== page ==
A novel macroscopic gas transport model, derived from fundamental engineering principles, is used to simulate the three-dimensional, unsteady respiration process within the alveolar region of the lungs. The simulations, mimicking the single-breath technique for measuring the lung diffusing capacity for carbon-monoxide (CO), allow the prediction of the red blood cell (RBC) distribution effects on the lung diffusing capacity. Results, obtained through numerical simulations, unveil a strong relationship between the type of distribution and the lung diffusing capacity. Several RBC distributions are considered, namely: normal (random), uniform, center-cluster, and corner-cluster red cell distributions. A nondimensional correlation is obtained in terms of a geometric parameter characterizing the RBC distribution, and presented as a useful tool for predicting the RBC distribution effect on the lung diffusing capacity. The effect of red cell movement is not considered in the present study because CO does not equilibrate with capillary blood within the time spent by blood in the capillary. Hence, blood flow effect on CO diffusion is expected to be only marginal.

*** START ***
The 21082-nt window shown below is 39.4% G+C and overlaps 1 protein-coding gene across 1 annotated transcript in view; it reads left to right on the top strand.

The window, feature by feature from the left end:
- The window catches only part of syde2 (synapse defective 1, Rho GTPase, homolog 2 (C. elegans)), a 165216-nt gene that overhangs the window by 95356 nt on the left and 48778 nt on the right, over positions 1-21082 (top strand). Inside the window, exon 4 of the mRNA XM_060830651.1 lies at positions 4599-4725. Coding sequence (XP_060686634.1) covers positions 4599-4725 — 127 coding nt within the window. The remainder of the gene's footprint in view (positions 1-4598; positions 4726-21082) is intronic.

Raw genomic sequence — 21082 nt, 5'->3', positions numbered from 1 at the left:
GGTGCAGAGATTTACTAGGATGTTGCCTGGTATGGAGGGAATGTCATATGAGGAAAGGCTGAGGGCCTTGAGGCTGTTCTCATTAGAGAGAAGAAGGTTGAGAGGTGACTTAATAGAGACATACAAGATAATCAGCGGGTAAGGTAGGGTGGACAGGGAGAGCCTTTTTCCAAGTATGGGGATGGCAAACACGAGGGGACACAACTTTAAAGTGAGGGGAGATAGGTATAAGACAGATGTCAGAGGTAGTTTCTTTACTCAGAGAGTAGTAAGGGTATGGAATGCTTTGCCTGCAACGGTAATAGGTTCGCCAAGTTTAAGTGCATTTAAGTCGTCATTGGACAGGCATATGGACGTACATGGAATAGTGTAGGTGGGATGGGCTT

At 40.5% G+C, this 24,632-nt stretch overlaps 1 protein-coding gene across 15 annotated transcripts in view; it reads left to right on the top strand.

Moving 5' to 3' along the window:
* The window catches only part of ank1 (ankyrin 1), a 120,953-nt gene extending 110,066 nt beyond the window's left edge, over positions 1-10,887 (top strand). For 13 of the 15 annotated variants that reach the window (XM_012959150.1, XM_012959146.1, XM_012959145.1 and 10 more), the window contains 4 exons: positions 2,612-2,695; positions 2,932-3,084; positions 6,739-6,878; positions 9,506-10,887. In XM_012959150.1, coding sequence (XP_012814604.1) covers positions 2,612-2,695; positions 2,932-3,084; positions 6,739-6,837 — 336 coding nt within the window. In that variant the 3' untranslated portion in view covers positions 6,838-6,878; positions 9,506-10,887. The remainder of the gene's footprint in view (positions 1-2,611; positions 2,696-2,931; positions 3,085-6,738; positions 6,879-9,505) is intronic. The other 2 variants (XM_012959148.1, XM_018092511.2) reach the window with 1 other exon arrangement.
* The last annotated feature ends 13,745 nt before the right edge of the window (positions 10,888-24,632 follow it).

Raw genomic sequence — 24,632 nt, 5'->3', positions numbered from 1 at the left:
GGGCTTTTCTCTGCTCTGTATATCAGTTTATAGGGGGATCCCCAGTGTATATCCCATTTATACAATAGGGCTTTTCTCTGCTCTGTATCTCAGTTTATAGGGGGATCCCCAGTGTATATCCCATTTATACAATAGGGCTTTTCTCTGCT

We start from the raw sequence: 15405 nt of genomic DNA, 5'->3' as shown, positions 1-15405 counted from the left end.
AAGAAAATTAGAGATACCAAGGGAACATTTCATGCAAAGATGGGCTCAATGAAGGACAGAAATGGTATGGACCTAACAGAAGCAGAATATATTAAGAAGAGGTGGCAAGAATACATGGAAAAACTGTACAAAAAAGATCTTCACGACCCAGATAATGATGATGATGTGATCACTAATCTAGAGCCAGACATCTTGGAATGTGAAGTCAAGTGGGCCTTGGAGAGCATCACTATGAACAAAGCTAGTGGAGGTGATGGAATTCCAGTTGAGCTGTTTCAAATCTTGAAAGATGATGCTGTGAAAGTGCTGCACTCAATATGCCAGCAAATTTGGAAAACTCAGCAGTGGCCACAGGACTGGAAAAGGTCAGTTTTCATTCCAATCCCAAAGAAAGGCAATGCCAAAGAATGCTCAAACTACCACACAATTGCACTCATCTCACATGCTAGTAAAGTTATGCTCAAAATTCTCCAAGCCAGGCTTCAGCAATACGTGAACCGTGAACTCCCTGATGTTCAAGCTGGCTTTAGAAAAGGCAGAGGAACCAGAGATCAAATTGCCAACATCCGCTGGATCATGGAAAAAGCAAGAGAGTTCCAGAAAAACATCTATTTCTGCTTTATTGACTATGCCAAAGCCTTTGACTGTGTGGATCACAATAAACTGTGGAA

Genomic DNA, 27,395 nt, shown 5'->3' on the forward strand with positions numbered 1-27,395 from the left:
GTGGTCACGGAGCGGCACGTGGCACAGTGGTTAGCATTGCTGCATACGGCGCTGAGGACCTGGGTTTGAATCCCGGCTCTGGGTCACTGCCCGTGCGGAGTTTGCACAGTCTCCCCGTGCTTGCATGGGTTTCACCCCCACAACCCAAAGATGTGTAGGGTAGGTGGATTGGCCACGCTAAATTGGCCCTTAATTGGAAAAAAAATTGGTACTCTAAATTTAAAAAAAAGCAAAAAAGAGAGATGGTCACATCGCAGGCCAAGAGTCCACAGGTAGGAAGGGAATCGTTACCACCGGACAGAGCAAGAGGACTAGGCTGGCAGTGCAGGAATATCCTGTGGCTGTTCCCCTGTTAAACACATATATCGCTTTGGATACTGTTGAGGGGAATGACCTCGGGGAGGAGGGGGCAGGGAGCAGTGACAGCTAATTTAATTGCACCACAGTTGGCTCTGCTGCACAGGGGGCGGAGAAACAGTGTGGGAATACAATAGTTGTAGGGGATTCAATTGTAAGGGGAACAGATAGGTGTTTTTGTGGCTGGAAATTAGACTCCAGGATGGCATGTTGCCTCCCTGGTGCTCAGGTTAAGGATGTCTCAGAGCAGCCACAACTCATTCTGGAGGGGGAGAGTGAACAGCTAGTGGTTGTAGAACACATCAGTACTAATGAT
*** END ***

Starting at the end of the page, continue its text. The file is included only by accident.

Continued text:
Three-dimensional, Unsteady Simulation of Alveolar Respiration
Contributed by the Bioengineering Division for publication in the JOURNAL OF BIOMECHANICAL ENGINEERING. Manuscript received December 2000; revised manuscript received May 2002. Associate Editor: J. B. Grotberg.
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Kulish, V. V., Lage, J. L., Hsia , C. C. W., and Johnson, , R. L. (September 30, 2002). "Three-dimensional, Unsteady Simulation of Alveolar Respiration ." ASME. J Biomech Eng. October 2002; 124(5): 609–616. https://doi.org/10.1115/1.1504445
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